Shannon’s skin prickled with a sudden rush of fear. Tiny hairs rose on the back of her neck, and her whole body tensed. Why do I feel like I’m being watched?

Her eyes snapped open.

Heart pounding, she scanned her surroundings. Nothing more than an assortment of tired subway passengers who weren’t paying her a bit of attention.

She exhaled slowly, fighting the urge to laugh at her absurd paranoia.

Get a grip. You’ve made this trip a gazillion times. No one’s ever bothered you. You’re just tired.

Besides, she had pepper spray and knew how to use it. Except it was likely buried at the bottom of her gargantuan purse. Her suitcase, as her brother called it.

She grinned at the thought, rising from her seat as the subway came to a stop.

Finally.

After she grabbed her bag and patted her coat pocket to make sure her keys were inside, her thighs burned as she climbed the ridiculous number of steps to the sidewalk.

As Shannon stepped into the frigid February air, the creepy sense that someone was watching her returned tenfold. She whipped her head around, and a pair of icy-blue eyes met her gaze.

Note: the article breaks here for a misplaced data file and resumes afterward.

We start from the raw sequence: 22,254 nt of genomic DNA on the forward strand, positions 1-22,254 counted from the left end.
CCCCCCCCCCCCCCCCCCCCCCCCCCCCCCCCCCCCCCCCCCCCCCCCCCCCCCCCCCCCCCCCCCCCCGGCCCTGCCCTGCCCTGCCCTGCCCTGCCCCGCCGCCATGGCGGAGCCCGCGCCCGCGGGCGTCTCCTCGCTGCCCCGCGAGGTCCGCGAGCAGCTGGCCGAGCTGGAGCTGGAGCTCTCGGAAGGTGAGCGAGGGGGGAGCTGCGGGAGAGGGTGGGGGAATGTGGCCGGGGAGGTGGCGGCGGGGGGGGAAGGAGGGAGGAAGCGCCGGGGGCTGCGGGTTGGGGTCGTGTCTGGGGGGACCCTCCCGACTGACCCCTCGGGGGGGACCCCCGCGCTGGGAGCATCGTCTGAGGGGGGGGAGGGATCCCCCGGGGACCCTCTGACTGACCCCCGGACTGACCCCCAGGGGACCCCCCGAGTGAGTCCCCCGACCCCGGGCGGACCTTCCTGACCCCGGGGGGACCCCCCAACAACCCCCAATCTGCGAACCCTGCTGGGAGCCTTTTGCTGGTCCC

She swallowed hard, taking in the man’s broad shoulders, off-center nose, and brown hair that peeked out from under the hood of his black jacket. He gave a slight nod, his expression bored as he pulled his phone from his pocket.

Relief flooded her, and a nervous laugh escaped her this time.

She started power walking, ignoring the biting chill that seeped into her bones.

Don’t be paranoid. You’ve got this. A few more minutes, and you’ll be—

A strong arm wrapped around her waist as a hand clamped over her mouth.

Adrenaline pumped through Shannon’s body, her fight-or-flight instinct kicking into high gear. She thrashed wildly, but the arm around her torso held her in an iron grip.

A puff of warm breath tickled her ear as the assailant’s grasp on her tightened. “Scream, and you won’t like what happens.” He removed his hand from her mouth, and she took a deep breath right before a rough cloth touched her lips. Her attacker shoved the rag into her mouth.